In the letter, the subcommittee asked Hahn to confirm before August 18 – for a week – whether the FDA would temporarily delete the market for all e-cigarettes.
Considering that the world still doesn̵7;t know much about the new coronavirus causing Covid-19 – and the recently emerging vaping trend – there’s not much information about whether the two can affect each other or be linked. how.
But some new research has begun to explore possible associations, especially around that vapers may have a harder time fighting a coronavirus infection and may be more susceptible to disease.
‘We think we’ll see some kind of relationship’
According to a new study referenced in Krishnamoorthi’s letter, the likelihood of being diagnosed with Covid-19 is five times higher among young people who have ever used e-cigarettes.
Research based on an online survey also found that young people with a history of both e-cigarettes and traditional cigarettes were seven times more likely to be diagnosed with Covid-19 disease than those with someone who has never used either product.
Halpern-Felsher said: “About half of the samples were in place – because we asked for that – but that doesn’t mean they’re not in the backyard with a friend who is sharing a vaping product. “The risk of being diagnosed with Covid-19 may be related to exposure to coronavirus when sharing the product, touching the face more, or being able to breathe in these products,” said Halpern-Felsher. Drops containing the virus through the aerosol of e-cigarettes. More research is needed.
“We don’t know. These are theories,” said Halpern-Felsher. “I really think that’s all of the above.”
The study included data on 4,351 young people aged 13 to 24 in the United States who completed an online survey in May.
The survey asked them questions about their use of e-cigarettes and traditional cigarettes, along with Covid-19-related symptoms, getting tested and diagnosed with the disease.
Halpern-Felsher said of the study results: “We have seen teenagers who are vaping with asthma. We have seen seizures. We have seen bronchitis, pneumonia, hospitalization, atelectasis. and now we are seeing Covid “.
The study comes with a number of limitations, including that it relies on self-reported reports from anonymous online survey responses – which can be prone to bias if respondents don’t. honest answer.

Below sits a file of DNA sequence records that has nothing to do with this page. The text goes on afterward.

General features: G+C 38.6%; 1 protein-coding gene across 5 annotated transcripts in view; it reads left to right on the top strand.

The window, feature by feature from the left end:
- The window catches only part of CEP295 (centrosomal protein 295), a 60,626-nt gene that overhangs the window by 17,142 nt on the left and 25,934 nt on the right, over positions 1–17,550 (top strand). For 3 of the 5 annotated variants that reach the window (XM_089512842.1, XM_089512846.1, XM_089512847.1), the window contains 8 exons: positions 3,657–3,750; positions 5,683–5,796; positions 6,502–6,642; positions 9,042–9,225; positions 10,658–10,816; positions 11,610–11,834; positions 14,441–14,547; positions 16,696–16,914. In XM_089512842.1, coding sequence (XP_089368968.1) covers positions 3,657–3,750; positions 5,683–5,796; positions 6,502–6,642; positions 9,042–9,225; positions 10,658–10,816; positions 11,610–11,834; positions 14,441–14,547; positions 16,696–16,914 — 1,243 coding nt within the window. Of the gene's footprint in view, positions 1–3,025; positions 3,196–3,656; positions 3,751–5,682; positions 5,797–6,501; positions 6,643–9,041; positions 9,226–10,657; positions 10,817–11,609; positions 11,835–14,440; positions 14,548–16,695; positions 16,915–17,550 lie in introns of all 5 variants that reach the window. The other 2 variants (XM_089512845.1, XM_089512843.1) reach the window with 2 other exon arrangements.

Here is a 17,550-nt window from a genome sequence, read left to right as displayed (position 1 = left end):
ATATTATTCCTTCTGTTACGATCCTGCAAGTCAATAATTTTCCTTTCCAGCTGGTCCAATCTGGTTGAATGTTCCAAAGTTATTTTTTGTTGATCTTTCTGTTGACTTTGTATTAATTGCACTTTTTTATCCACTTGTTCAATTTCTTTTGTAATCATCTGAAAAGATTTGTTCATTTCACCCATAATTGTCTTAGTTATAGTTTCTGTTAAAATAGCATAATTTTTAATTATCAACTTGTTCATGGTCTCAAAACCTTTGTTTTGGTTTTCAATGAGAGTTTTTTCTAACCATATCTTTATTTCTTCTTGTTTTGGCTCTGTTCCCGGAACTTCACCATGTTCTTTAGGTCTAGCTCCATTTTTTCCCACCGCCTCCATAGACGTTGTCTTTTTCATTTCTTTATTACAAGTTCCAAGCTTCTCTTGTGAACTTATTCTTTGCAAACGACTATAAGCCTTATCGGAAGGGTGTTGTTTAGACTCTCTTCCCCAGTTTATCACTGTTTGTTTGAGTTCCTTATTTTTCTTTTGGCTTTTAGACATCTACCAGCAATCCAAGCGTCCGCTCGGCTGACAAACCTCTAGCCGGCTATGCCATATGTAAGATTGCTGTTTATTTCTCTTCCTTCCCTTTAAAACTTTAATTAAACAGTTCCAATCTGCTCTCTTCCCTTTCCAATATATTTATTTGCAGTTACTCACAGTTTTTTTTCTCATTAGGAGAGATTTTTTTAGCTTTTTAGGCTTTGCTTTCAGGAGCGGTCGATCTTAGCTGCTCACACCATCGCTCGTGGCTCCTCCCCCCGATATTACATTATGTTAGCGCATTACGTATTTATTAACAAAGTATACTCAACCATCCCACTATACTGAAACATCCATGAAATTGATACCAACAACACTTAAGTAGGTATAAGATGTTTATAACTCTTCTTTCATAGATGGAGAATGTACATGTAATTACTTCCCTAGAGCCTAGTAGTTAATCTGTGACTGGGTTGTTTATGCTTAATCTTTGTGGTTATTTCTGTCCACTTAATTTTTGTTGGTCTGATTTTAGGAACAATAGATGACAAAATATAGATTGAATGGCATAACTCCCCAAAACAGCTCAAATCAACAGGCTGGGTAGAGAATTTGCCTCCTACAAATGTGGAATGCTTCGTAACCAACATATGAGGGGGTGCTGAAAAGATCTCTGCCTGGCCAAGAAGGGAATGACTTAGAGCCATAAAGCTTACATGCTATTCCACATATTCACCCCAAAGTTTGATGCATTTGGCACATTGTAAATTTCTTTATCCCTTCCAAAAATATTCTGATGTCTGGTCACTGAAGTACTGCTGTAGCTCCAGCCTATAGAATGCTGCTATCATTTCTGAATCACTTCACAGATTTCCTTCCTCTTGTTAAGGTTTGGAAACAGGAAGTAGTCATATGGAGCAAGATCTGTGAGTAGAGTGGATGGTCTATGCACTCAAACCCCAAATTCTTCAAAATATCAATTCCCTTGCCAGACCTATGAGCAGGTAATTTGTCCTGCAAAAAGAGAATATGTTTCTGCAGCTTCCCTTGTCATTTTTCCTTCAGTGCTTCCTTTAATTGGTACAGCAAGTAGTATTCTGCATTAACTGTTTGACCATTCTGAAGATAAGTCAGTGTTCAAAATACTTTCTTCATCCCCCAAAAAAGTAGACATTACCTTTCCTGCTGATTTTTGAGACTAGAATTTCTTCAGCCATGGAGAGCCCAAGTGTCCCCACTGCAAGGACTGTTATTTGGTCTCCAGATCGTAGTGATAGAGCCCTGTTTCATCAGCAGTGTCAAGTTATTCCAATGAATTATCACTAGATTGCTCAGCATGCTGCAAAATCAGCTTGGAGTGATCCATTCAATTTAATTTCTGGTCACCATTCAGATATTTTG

Overall, Halpern-Felsher says there is a message for young people and health care providers in the survey results.
“This is a real call for teenagers to stop using e-cigarettes – stop using any inhaler product – stop putting things in their lungs that damage their lungs,” she said. “There is a message for healthcare providers and that is one message for parents: talk to your teen.”
“When you do a study like this, you are trying to find a signal. Is there an association between e-cigarette use and smoking and the Covid-19 diagnosis? And it looks like it.” they received a pretty strong signal, “said Williams, who was not involved in the study. An area that currently needs more research, he said, is why there might be this link between vaping and Covid-19.
“Is that something of a ritual actually putting your hands to your face? Are you carrying germs on your face? Is it the result of sharing vaping equipment or sharing cigarettes? Is that something about how smoking or how vaping causes inflammation in your airways or affects your immune system so it’s more susceptible to infection? “Williams said. “Those things are not clear at this point.”
While many questions remain to be answered, a separate recent study explored how many young people may be at this increased risk of Covid due to vaping or other risk factors.
Smoking is a risk factor
Researchers found that 32% of the total studied population was medically vulnerable to Covid-19. However, when the group of participants smoking cigarettes or e-cigarettes was removed from the analysis, the medical vulnerability percentage was reduced by half, to 16%.
“This difference between estimates is mainly due to a large proportion of young people reporting that they have smoked in the past 30 days (1/10) and used e-cigarettes for 30 days (1),” the researchers wrote. in 14). in their study. “In contrast, relatively few young adults reported medical conditions identified by the CDC as causing a risk of serious illness.”
Research shows that in the entire study population, young men are at an increased risk of serious Covid-19 disease. Although many women report having asthma and other immune conditions, higher male smoking rates overcame this. However, looking only at nonsmokers, women are at higher risk.
For that paper, other researchers from the University of California, San Francisco, reviewed and analyzed 19 previously published studies of the association between smoking and Covid-19. These studies included data on a total of 11,590 Covid-19 patients. There are no studies evaluating the use of e-cigarettes.
When reviewing those studies, researchers found that 29.8% of Covid-19 patients with a history of smoking had experienced a stage of their Covid-19 disease progressing to a more severe illness compared to just a few. 17.6% of patients did not smoke.
In their paper, the researchers urged doctors and public health experts to collect data on smoking and e-cigarette use as part of a clinical evaluation among Covid patients.
CNN’s Naomi Thomas contributed to this report.